I had the opportunity to attend Paul Randal’s session on advanced data recovery techniques at the Pass Summit. During this session one attendee asked Paul if a page that has just been corrupted can remain in the buffer pool extension (BPE). As you probably know, BPE only deals with clean pages. Paul hesitated a lot and asked us to test and this is exactly what I will do in the blog post.
First, let’s start by limiting the maximum memory that can be used by the buffer pool:
Then we can enable the buffer pool extension feature:
I configured a buffer pool extension size with 4X the max memory value for the buffer cache
At this point I need a database with a big size in order to have a chance to retrieve some data pages in the buffer pool extension part. My AdventureWorks2012 database will fit this purpose:
I have also 3 big tables in this database: dbo.bigTransactionHistory_rs1 (2.2GB), dbo.bigTransactionHistory_rs2 (2.1 GB) and BigTransactionHistory (1.2GB)
I have a good chance to find out some pages related on these tables in the BPE, if I perform a big operation like a DBCC CHECKDB on the AdventureWorks2012 database.
After performing a complete integrity check of this database and executing some queries as well, here it is the picture of my buffer pool:
Is it possible to find some pages in the buffer pool extension part that concerns the table bigTransactionHistory_rs1?
I chose the first page 195426 and I finally corrupted it
DBCC WRITEPAGE(AdventureWorks2012, 1, 195426, 0, 2, 0x0000);
Then, let’s take a look at the page with ID 195426 to see if it still remains in the BPE:
Ok (fortunately) not However we can notice that the page has not been tagged as “modified” by looking at the sys.dm_os_buffer_descriptors DMV. Hum my guess at this point is that using DBCC WRITEPAGE is not a classic process for modifying a page but in fact the process used by the BPE extension is not what we can imagine at the first sight.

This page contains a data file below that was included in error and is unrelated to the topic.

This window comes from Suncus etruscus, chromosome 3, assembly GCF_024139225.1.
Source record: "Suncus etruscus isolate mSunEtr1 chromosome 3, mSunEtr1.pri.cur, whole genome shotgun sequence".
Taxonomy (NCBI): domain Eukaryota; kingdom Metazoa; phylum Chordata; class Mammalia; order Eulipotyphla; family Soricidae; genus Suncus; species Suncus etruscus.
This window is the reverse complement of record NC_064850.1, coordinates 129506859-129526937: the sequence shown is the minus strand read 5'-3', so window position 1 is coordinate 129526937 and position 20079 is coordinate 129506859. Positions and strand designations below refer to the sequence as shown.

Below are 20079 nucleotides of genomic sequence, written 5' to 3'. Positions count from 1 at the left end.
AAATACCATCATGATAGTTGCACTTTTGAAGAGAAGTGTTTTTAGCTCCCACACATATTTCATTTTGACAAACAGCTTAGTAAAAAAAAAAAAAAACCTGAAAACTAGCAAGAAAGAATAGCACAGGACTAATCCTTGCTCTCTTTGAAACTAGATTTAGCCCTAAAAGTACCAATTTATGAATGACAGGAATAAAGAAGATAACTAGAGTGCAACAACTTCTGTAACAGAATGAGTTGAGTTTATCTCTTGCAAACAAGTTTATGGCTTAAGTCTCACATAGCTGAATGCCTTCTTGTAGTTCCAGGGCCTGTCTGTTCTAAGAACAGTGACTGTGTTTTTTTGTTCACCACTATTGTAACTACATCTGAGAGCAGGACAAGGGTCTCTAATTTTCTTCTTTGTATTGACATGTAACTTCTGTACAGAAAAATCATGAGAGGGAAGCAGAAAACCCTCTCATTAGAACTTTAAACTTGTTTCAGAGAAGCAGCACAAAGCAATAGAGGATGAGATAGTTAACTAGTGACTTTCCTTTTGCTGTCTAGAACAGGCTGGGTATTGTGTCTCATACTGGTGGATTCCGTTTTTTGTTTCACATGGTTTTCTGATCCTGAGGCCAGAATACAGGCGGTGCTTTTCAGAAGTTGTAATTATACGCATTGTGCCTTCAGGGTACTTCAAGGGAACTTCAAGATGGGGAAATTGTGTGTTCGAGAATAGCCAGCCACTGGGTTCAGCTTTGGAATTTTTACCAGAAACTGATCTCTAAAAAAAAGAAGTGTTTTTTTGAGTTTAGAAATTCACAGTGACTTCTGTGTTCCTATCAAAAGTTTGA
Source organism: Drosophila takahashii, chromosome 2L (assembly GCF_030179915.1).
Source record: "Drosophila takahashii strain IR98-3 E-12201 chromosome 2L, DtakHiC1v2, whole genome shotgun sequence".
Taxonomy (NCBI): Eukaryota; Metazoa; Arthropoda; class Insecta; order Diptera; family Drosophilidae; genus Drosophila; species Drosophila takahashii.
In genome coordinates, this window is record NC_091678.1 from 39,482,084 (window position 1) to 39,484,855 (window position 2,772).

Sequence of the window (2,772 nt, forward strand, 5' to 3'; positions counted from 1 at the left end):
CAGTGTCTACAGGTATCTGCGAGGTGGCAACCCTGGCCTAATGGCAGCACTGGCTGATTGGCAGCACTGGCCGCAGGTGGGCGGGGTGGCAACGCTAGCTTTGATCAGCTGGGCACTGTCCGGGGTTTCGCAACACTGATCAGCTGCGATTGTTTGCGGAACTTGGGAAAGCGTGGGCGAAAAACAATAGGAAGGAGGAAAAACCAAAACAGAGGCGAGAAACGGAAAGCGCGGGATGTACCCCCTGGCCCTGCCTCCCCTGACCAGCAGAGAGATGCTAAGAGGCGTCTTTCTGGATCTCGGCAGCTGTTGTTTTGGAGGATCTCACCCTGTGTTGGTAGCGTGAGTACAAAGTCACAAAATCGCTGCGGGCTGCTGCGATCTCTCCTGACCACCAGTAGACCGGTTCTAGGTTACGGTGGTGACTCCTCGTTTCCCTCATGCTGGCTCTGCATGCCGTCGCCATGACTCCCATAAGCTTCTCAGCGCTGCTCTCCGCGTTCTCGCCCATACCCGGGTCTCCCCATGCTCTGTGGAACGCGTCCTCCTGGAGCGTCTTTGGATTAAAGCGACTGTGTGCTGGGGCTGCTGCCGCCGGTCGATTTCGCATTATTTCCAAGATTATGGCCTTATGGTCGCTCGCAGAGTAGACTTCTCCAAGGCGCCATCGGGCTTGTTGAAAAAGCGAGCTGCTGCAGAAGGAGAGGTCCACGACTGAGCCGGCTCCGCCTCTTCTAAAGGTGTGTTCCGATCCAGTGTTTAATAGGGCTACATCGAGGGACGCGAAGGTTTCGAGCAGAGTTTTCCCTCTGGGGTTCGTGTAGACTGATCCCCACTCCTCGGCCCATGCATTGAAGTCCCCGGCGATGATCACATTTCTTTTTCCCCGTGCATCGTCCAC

Indeed, moving a page from BPE is almost orthogonal to the dirty nature of a page because the buffer manager will move a page into the memory because it becomes hot due to the access attempt. Modifying a page needs first access to the page (a particular thanks to Evgeny Krivosheev – SQL Server Program Manager – for this clarification).
We can verify if the page with ID 195426 is really corrupted (remember this page belongs to the bigTransactionHistory_rs1 table):
DBCC CHECKTABLE(bigTransactionHistory_rs1) WITH NO_INFOMSGS, ALL_ERRORMSGS, TABLERESULTS;
Note some other corruptions but in this context it doesn’t matter because I performed some other corruption tests in this database
So the next question could be the following: Do you think a corrupted page can be moved from the buffer pool into the memory? … The following test will give us the response:
We flush dirty pages to disk and the we clean the buffer cache. Afterward, I perform some others queries in order to populate the buffer cache (memory and BPE) with database pages. At this point we have only clean pages. A quick look at the buffer cache with the sys.dm_os_buffer_descriptor DMV give us the following picture (I recorded into a temporary table each time I found out the page ID 195426 into the buffer cache (either memory or BPE):
We can notice that a corrupted page can be part of the buffer pool extension and this is an expected behavior because the page ID 195426 is not dirty or modified but corrupted only at this point.